EJ: That is definitely true with me. Although I'm much better now, I think it's true of most performers. Especially the major stars like Judy Garland. There's no balance. They're safe onstage but once they get off, they have no clue about what goes on, and I didn't either.

RA: It's funny, because lately I've come to this very strange conclusion about romance and how it influences my music. It's almost like I see things and immediately they will come out in a song, unconsciously. And I wasn't sure if that was a good or bad thing, but I knew not to judge, you know? One of the greatest things I've learned from writing songs is that it really shouldn't be any different than taking notes or being a journalist or a photographer or a painter, or even just being someone that is really into their surroundings or their friends. The best thing to do is just to go with it. I just kind of feel like, you get on the ride--

EJ: --and you hang on and that ball keeps rolling, and you never know where it's going to take you. That's the thing I love about what I do. I mean, it's brought me to so many incredible places, and so many horrible places-but so many incredible things. And it still does.

RA: I was talking to Adam Duritz [of Counting Crows] the other night, about what would happen if I was ever to become a success. Before I was a musician, I had pretty lame jobs. I was a dishwasher and dug ditches. Now I'm still a ditch digger, but it's different. It's kind of like as songwriters, we're doing a job for the rest of the world who are not obsessed with art. They go to work and they're frustrated and maybe they have these really intense feelings of self-doubt, or maybe they're not able to commiserate with other people on a level they want to. And they hand the shovel to us and say 'Would you please go in there and find out what the hell it is I'm feeling?' So it's really the same gig, only this one's got more travelling.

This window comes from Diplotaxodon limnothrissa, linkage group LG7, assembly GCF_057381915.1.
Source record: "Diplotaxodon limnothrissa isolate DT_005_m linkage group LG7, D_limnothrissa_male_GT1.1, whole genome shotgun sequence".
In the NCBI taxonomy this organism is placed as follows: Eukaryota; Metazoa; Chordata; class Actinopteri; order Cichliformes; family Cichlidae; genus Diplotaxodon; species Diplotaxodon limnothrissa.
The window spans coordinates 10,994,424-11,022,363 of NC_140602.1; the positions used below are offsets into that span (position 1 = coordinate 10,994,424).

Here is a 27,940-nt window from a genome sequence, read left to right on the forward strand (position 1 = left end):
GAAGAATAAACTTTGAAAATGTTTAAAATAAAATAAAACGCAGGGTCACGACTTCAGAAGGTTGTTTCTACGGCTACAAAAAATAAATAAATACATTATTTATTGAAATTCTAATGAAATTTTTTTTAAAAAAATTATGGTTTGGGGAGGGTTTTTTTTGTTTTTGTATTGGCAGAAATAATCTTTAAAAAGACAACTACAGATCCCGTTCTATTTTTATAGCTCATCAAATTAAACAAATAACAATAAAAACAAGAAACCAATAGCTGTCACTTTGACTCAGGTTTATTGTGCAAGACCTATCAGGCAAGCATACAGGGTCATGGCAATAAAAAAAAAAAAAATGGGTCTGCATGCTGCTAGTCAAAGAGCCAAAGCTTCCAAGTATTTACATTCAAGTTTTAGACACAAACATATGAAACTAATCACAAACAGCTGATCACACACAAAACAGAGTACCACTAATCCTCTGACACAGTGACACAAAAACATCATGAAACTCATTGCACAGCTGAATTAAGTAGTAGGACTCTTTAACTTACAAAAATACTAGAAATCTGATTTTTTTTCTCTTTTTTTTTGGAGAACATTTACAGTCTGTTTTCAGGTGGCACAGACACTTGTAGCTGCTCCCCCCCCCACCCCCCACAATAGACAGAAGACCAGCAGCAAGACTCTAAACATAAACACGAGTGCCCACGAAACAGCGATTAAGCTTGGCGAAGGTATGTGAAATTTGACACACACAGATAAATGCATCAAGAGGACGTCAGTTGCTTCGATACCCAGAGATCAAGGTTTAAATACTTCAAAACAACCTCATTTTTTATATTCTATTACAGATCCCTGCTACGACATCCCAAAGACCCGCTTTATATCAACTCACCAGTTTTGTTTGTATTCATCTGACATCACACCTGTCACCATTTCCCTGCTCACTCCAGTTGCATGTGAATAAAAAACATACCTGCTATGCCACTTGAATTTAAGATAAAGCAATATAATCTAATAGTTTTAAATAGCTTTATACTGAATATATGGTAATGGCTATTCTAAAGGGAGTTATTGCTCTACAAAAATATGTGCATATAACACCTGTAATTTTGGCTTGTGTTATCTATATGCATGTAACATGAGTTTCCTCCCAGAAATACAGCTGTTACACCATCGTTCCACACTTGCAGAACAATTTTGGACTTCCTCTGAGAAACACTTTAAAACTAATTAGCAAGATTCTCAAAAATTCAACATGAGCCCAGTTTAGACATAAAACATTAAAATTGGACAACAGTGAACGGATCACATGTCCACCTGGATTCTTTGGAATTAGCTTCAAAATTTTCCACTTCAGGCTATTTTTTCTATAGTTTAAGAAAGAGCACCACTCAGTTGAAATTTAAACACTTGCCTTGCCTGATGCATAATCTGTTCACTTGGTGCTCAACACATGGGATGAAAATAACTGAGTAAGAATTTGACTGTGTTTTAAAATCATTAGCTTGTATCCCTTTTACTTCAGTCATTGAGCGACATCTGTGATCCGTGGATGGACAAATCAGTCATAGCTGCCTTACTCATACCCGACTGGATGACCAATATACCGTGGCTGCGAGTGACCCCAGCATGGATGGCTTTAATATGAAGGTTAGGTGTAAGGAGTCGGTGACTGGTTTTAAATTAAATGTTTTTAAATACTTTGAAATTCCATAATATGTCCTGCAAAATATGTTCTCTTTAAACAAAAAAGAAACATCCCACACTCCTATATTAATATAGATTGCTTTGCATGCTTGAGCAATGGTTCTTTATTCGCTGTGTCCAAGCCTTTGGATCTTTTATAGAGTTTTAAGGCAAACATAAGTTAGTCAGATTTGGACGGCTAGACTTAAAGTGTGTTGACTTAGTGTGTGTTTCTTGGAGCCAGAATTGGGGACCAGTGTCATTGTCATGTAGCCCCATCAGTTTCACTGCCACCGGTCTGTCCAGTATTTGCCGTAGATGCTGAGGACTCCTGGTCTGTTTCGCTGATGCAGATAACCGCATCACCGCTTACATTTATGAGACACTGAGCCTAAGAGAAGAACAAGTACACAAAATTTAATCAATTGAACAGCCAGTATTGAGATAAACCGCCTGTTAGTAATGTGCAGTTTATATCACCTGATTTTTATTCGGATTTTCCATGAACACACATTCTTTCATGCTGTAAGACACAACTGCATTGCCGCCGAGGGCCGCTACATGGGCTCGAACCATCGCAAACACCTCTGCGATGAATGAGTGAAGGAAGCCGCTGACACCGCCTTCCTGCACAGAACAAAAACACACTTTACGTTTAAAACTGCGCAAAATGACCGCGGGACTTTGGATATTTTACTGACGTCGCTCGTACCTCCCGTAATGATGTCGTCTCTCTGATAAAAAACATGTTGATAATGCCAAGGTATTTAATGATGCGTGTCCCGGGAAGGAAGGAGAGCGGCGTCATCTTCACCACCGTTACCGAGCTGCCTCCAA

EJ: Are most of the songs personal?

RA: Yeah, they're completely obsessive.

EJ: And you are a complete, stone-cold romantic, right?